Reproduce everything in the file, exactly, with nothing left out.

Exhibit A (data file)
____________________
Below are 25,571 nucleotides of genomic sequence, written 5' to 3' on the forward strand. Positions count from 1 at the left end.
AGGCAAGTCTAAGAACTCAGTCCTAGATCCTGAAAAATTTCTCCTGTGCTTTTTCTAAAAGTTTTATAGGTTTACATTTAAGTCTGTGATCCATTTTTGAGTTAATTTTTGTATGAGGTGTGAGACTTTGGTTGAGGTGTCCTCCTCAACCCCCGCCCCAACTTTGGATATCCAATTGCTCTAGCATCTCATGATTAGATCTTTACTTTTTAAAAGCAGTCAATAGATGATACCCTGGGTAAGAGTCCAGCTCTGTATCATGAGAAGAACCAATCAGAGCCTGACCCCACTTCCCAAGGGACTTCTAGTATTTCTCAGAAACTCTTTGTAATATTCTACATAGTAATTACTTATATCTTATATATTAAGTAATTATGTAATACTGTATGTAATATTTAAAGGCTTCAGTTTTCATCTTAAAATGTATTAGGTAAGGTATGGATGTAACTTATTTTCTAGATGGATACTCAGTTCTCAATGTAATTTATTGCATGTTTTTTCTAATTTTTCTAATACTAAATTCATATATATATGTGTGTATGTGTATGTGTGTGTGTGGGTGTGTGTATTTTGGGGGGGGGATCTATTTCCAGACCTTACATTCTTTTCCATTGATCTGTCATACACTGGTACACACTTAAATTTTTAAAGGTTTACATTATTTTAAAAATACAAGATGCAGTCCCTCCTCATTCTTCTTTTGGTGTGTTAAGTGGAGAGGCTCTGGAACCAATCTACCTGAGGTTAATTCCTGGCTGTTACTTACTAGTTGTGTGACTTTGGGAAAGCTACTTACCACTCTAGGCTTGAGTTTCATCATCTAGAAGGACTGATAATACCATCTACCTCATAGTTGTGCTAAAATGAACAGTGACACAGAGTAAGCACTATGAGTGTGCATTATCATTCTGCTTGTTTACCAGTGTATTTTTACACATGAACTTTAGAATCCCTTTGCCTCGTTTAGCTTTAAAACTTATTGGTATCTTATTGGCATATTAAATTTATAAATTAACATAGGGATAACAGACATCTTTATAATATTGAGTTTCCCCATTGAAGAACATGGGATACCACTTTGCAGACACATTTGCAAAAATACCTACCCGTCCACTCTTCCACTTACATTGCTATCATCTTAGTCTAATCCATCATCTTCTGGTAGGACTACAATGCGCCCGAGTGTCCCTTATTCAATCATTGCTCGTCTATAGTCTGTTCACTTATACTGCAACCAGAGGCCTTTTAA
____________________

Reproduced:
Below are 25,571 nucleotides of genomic sequence, written 5' to 3' on the forward strand. Positions count from 1 at the left end.
AGGCAAGTCTAAGAACTCAGTCCTAGATCCTGAAAAATTTCTCCTGTGCTTTTTCTAAAAGTTTTATAGGTTTACATTTAAGTCTGTGATCCATTTTTGAGTTAATTTTTGTATGAGGTGTGAGACTTTGGTTGAGGTGTCCTCCTCAACCCCCGCCCCAACTTTGGATATCCAATTGCTCTAGCATCTCATGATTAGATCTTTACTTTTTAAAAGCAGTCAATAGATGATACCCTGGGTAAGAGTCCAGCTCTGTATCATGAGAAGAACCAATCAGAGCCTGACCCCACTTCCCAAGGGACTTCTAGTATTTCTCAGAAACTCTTTGTAATATTCTACATAGTAATTACTTATATCTTATATATTAAGTAATTATGTAATACTGTATGTAATATTTAAAGGCTTCAGTTTTCATCTTAAAATGTATTAGGTAAGGTATGGATGTAACTTATTTTCTAGATGGATACTCAGTTCTCAATGTAATTTATTGCATGTTTTTTCTAATTTTTCTAATACTAAATTCATATATATATGTGTGTATGTGTATGTGTGTGTGTGGGTGTGTGTATTTTGGGGGGGGGATCTATTTCCAGACCTTACATTCTTTTCCATTGATCTGTCATACACTGGTACACACTTAAATTTTTAAAGGTTTACATTATTTTAAAAATACAAGATGCAGTCCCTCCTCATTCTTCTTTTGGTGTGTTAAGTGGAGAGGCTCTGGAACCAATCTACCTGAGGTTAATTCCTGGCTGTTACTTACTAGTTGTGTGACTTTGGGAAAGCTACTTACCACTCTAGGCTTGAGTTTCATCATCTAGAAGGACTGATAATACCATCTACCTCATAGTTGTGCTAAAATGAACAGTGACACAGAGTAAGCACTATGAGTGTGCATTATCATTCTGCTTGTTTACCAGTGTATTTTTACACATGAACTTTAGAATCCCTTTGCCTCGTTTAGCTTTAAAACTTATTGGTATCTTATTGGCATATTAAATTTATAAATTAACATAGGGATAACAGACATCTTTATAATATTGAGTTTCCCCATTGAAGAACATGGGATACCACTTTGCAGACACATTTGCAAAAATACCTACCCGTCCACTCTTCCACTTACATTGCTATCATCTTAGTCTAATCCATCATCTTCTGGTAGGACTACAATGCGCCCGAGTGTCCCTTATTCAATCATTGCTCGTCTATAGTCTGTTCACTTATACTGCAACCAGAGGCCTTTTAA